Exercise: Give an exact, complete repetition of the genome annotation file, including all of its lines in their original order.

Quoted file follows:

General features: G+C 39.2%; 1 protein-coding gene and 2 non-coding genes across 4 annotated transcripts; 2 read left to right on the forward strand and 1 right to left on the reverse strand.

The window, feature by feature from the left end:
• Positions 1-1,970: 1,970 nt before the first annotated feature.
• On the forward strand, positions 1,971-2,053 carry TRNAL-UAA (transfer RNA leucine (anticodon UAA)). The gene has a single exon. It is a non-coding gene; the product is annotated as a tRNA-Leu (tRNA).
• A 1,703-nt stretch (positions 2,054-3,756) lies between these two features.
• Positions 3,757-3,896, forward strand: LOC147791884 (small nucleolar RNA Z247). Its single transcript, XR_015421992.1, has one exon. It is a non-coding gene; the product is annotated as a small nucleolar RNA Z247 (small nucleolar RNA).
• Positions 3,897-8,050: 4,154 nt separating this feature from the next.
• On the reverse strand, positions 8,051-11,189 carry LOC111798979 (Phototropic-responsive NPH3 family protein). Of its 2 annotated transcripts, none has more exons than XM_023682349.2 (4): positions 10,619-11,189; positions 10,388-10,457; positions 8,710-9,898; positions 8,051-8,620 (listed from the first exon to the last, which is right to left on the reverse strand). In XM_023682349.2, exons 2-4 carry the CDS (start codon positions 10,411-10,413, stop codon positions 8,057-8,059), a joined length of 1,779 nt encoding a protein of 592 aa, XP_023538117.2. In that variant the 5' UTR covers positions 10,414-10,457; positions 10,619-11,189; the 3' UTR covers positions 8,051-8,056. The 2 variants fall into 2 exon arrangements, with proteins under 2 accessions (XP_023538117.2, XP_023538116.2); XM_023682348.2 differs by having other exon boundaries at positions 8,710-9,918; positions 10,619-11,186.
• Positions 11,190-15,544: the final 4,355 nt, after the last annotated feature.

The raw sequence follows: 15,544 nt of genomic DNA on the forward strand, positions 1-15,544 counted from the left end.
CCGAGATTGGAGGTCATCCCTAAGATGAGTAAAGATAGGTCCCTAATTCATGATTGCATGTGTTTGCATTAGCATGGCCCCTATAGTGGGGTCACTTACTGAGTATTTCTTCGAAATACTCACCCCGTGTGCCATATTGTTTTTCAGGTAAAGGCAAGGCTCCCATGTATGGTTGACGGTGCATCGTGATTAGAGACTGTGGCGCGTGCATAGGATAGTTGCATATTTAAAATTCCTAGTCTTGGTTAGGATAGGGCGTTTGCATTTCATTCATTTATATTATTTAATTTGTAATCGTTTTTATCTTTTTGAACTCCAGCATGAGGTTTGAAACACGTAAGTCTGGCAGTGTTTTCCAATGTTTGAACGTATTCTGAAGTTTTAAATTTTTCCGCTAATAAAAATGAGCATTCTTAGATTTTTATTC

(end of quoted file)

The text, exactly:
General features: G+C 39.2%; 1 protein-coding gene and 2 non-coding genes across 4 annotated transcripts; 2 read left to right on the forward strand and 1 right to left on the reverse strand.

The window, feature by feature from the left end:
• Positions 1-1,970: 1,970 nt before the first annotated feature.
• On the forward strand, positions 1,971-2,053 carry TRNAL-UAA (transfer RNA leucine (anticodon UAA)). The gene has a single exon. It is a non-coding gene; the product is annotated as a tRNA-Leu (tRNA).
• A 1,703-nt stretch (positions 2,054-3,756) lies between these two features.
• Positions 3,757-3,896, forward strand: LOC147791884 (small nucleolar RNA Z247). Its single transcript, XR_015421992.1, has one exon. It is a non-coding gene; the product is annotated as a small nucleolar RNA Z247 (small nucleolar RNA).
• Positions 3,897-8,050: 4,154 nt separating this feature from the next.
• On the reverse strand, positions 8,051-11,189 carry LOC111798979 (Phototropic-responsive NPH3 family protein). Of its 2 annotated transcripts, none has more exons than XM_023682349.2 (4): positions 10,619-11,189; positions 10,388-10,457; positions 8,710-9,898; positions 8,051-8,620 (listed from the first exon to the last, which is right to left on the reverse strand). In XM_023682349.2, exons 2-4 carry the CDS (start codon positions 10,411-10,413, stop codon positions 8,057-8,059), a joined length of 1,779 nt encoding a protein of 592 aa, XP_023538117.2. In that variant the 5' UTR covers positions 10,414-10,457; positions 10,619-11,189; the 3' UTR covers positions 8,051-8,056. The 2 variants fall into 2 exon arrangements, with proteins under 2 accessions (XP_023538117.2, XP_023538116.2); XM_023682348.2 differs by having other exon boundaries at positions 8,710-9,918; positions 10,619-11,186.
• Positions 11,190-15,544: the final 4,355 nt, after the last annotated feature.

The raw sequence follows: 15,544 nt of genomic DNA on the forward strand, positions 1-15,544 counted from the left end.
CCGAGATTGGAGGTCATCCCTAAGATGAGTAAAGATAGGTCCCTAATTCATGATTGCATGTGTTTGCATTAGCATGGCCCCTATAGTGGGGTCACTTACTGAGTATTTCTTCGAAATACTCACCCCGTGTGCCATATTGTTTTTCAGGTAAAGGCAAGGCTCCCATGTATGGTTGACGGTGCATCGTGATTAGAGACTGTGGCGCGTGCATAGGATAGTTGCATATTTAAAATTCCTAGTCTTGGTTAGGATAGGGCGTTTGCATTTCATTCATTTATATTATTTAATTTGTAATCGTTTTTATCTTTTTGAACTCCAGCATGAGGTTTGAAACACGTAAGTCTGGCAGTGTTTTCCAATGTTTGAACGTATTCTGAAGTTTTAAATTTTTCCGCTAATAAAAATGAGCATTCTTAGATTTTTATTC